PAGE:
I would tell my 15-year- old self to not take life too seriously. These are some of the best days of your life and you will likely form some life-long friendships so enjoy it. Of course study hard but keep a balance, spend time with your friends and pursue extra curricula activities like sport or music if they interest you. At the end of the day, your university entrance score does not determine your success in life or overall happiness.
Also be true to your values, there is nothing wrong with going against the grain, people will admire
you for it. Sometimes I wish I had stood up more for the kids who were having a tough time in high
As you gear up towards the end of high school and maybe start of university life, I’d keep these things in mind;
Go on exchange or travel where possible, anywhere, just go. I’ve found being in foreign environments and meeting new people to be some of life’s greatest lessons.
Consider getting a part-time job. I got my first job at IGA supermarket when I was 14 to help pay for a high school music tour to Europe. I got paid next to nothing but it helped me understand the importance of saving and being comfortable around strangers.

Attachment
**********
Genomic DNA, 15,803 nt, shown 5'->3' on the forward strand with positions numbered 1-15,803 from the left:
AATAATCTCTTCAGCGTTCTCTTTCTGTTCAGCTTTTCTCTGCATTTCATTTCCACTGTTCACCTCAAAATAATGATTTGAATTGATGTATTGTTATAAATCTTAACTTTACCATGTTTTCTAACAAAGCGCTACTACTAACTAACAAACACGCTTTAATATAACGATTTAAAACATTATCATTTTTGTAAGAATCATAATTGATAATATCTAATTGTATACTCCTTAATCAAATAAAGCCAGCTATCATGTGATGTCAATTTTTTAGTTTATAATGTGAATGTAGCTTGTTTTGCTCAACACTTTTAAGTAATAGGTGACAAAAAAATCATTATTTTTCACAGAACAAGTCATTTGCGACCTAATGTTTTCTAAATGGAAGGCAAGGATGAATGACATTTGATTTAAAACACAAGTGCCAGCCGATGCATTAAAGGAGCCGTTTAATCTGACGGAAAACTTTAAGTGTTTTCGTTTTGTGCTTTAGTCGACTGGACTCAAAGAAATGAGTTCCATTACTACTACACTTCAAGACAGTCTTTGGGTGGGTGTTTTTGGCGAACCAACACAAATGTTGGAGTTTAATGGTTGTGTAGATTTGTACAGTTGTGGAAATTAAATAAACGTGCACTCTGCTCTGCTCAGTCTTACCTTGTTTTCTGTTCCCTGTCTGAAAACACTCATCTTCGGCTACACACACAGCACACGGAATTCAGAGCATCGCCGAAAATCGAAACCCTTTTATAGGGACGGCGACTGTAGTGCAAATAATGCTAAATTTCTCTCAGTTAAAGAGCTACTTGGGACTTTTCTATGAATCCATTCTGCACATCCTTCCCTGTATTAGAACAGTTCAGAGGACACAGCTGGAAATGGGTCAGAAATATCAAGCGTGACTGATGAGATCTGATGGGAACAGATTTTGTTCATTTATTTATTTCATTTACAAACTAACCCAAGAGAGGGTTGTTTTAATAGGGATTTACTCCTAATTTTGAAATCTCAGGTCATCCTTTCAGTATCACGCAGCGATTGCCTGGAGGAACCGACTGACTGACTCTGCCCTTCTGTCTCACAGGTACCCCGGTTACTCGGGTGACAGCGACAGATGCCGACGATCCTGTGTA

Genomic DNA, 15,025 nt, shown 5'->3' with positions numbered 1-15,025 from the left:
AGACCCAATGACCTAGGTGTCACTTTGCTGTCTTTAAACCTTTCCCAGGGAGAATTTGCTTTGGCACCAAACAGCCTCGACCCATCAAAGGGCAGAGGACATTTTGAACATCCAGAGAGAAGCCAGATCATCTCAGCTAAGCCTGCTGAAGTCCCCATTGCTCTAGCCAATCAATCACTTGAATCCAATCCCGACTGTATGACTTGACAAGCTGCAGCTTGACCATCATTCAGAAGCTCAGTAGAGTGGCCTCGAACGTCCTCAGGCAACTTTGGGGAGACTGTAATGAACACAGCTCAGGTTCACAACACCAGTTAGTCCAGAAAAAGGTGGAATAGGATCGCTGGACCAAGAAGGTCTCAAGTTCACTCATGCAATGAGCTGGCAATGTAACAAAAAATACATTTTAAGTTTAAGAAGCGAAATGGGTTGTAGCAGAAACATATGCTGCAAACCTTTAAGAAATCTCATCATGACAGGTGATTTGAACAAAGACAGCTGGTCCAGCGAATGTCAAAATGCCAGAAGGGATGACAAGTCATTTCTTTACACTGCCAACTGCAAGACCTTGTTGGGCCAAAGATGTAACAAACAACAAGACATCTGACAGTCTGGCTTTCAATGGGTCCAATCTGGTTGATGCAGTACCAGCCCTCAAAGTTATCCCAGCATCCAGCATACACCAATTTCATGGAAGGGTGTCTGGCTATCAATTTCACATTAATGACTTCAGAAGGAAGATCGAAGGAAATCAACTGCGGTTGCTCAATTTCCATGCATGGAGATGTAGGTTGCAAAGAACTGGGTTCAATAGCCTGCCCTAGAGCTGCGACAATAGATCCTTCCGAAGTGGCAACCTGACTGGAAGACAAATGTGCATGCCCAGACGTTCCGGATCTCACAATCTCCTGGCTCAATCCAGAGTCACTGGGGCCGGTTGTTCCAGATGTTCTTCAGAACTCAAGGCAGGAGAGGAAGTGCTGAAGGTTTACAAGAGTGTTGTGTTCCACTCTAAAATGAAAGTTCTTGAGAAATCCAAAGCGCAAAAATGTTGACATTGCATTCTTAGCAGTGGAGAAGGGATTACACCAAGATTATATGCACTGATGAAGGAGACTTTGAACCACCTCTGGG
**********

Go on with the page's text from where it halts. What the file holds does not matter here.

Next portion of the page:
Be a YES person. Try to say yes to as many opportunities as possible. You just never know where these opportunities may lead you. In my experience, it’s not always the cleverest people but the most determined who attract success.
Don’t be afraid to ask. You’d be surprised at how many people will be willing to help you along your way. And if they’re not, well you’ve got nothing to lose by asking.
Apply for internships at university. It’s never too early to start. You need to be able to distinguish yourself early on in the current job market. There are plenty of funding opportunities to support you embark on internships during the university breaks.
Do you remember what you wanted to do with your life when you were a teenager?
In primary school I wanted to be a marine biologist because I loved the ocean and marine animals. In high school I started to become interested in law. I’ve always been motivated by positive social
change and how to use the justice system to improve people’s lives.